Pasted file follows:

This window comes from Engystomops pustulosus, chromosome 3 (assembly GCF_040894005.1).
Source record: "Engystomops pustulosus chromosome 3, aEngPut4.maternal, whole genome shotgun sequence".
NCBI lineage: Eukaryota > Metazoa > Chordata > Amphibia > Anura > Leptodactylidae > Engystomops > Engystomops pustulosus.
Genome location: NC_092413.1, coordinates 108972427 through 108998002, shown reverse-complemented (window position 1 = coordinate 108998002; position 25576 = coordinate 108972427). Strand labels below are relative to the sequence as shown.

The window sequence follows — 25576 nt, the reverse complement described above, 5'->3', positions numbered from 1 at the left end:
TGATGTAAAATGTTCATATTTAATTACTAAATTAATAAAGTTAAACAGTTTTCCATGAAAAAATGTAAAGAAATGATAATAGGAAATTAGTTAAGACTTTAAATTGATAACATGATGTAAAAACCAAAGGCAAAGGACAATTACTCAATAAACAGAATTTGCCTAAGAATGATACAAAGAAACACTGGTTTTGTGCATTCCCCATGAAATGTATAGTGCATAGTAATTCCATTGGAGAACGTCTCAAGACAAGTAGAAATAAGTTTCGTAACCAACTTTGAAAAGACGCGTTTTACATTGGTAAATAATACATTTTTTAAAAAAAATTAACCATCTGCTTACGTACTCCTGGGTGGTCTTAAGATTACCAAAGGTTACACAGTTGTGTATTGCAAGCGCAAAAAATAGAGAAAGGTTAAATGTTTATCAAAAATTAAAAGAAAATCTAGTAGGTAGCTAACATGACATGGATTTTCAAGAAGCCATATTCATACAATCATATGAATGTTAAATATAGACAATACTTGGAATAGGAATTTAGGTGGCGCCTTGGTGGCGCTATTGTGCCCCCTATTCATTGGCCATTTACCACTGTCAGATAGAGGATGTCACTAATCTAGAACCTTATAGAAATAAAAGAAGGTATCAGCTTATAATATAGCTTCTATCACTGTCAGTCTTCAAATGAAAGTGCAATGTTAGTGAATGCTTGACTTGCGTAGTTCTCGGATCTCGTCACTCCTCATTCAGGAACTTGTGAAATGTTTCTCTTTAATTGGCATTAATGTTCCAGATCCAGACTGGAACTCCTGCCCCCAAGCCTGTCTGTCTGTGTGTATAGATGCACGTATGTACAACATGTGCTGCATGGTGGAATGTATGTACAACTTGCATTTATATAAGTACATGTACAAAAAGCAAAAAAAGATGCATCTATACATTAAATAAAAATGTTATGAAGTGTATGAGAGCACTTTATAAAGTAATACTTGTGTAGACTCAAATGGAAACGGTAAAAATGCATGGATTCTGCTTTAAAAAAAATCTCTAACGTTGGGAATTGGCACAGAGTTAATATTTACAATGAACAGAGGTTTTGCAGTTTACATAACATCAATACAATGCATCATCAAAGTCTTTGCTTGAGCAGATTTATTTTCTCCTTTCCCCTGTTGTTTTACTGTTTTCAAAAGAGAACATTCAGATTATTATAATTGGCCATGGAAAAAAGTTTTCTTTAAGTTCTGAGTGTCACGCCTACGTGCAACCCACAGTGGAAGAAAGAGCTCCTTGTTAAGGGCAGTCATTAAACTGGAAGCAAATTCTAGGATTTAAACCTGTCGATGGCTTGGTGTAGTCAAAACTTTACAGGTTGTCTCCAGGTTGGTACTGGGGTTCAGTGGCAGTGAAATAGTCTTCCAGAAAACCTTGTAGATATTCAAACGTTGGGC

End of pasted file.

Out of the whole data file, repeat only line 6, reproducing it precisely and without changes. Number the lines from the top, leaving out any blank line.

TGATGTAAAATGTTCATATTTAATTACTAAATTAATAAAGTTAAACAGTTTTCCATGAAAAAATGTAAAGAAATGATAATAGGAAATTAGTTAAGACTTTAAATTGATAACATGATGTAAAAACCAAAGGCAAAGGACAATTACTCAATAAACAGAATTTGCCTAAGAATGATACAAAGAAACACTGGTTTTGTGCATTCCCCATGAAATGTATAGTGCATAGTAATTCCATTGGAGAACGTCTCAAGACAAGTAGAAATAAGTTTCGTAACCAACTTTGAAAAGACGCGTTTTACATTGGTAAATAATACATTTTTTAAAAAAAATTAACCATCTGCTTACGTACTCCTGGGTGGTCTTAAGATTACCAAAGGTTACACAGTTGTGTATTGCAAGCGCAAAAAATAGAGAAAGGTTAAATGTTTATCAAAAATTAAAAGAAAATCTAGTAGGTAGCTAACATGACATGGATTTTCAAGAAGCCATATTCATACAATCATATGAATGTTAAATATAGACAATACTTGGAATAGGAATTTAGGTGGCGCCTTGGTGGCGCTATTGTGCCCCCTATTCATTGGCCATTTACCACTGTCAGATAGAGGATGTCACTAATCTAGAACCTTATAGAAATAAAAGAAGGTATCAGCTTATAATATAGCTTCTATCACTGTCAGTCTTCAAATGAAAGTGCAATGTTAGTGAATGCTTGACTTGCGTAGTTCTCGGATCTCGTCACTCCTCATTCAGGAACTTGTGAAATGTTTCTCTTTAATTGGCATTAATGTTCCAGATCCAGACTGGAACTCCTGCCCCCAAGCCTGTCTGTCTGTGTGTATAGATGCACGTATGTACAACATGTGCTGCATGGTGGAATGTATGTACAACTTGCATTTATATAAGTACATGTACAAAAAGCAAAAAAAGATGCATCTATACATTAAATAAAAATGTTATGAAGTGTATGAGAGCACTTTATAAAGTAATACTTGTGTAGACTCAAATGGAAACGGTAAAAATGCATGGATTCTGCTTTAAAAAAAATCTCTAACGTTGGGAATTGGCACAGAGTTAATATTTACAATGAACAGAGGTTTTGCAGTTTACATAACATCAATACAATGCATCATCAAAGTCTTTGCTTGAGCAGATTTATTTTCTCCTTTCCCCTGTTGTTTTACTGTTTTCAAAAGAGAACATTCAGATTATTATAATTGGCCATGGAAAAAAGTTTTCTTTAAGTTCTGAGTGTCACGCCTACGTGCAACCCACAGTGGAAGAAAGAGCTCCTTGTTAAGGGCAGTCATTAAACTGGAAGCAAATTCTAGGATTTAAACCTGTCGATGGCTTGGTGTAGTCAAAACTTTACAGGTTGTCTCCAGGTTGGTACTGGGGTTCAGTGGCAGTGAAATAGTCTTCCAGAAAACCTTGTAGATATTCAAACGTTGGGC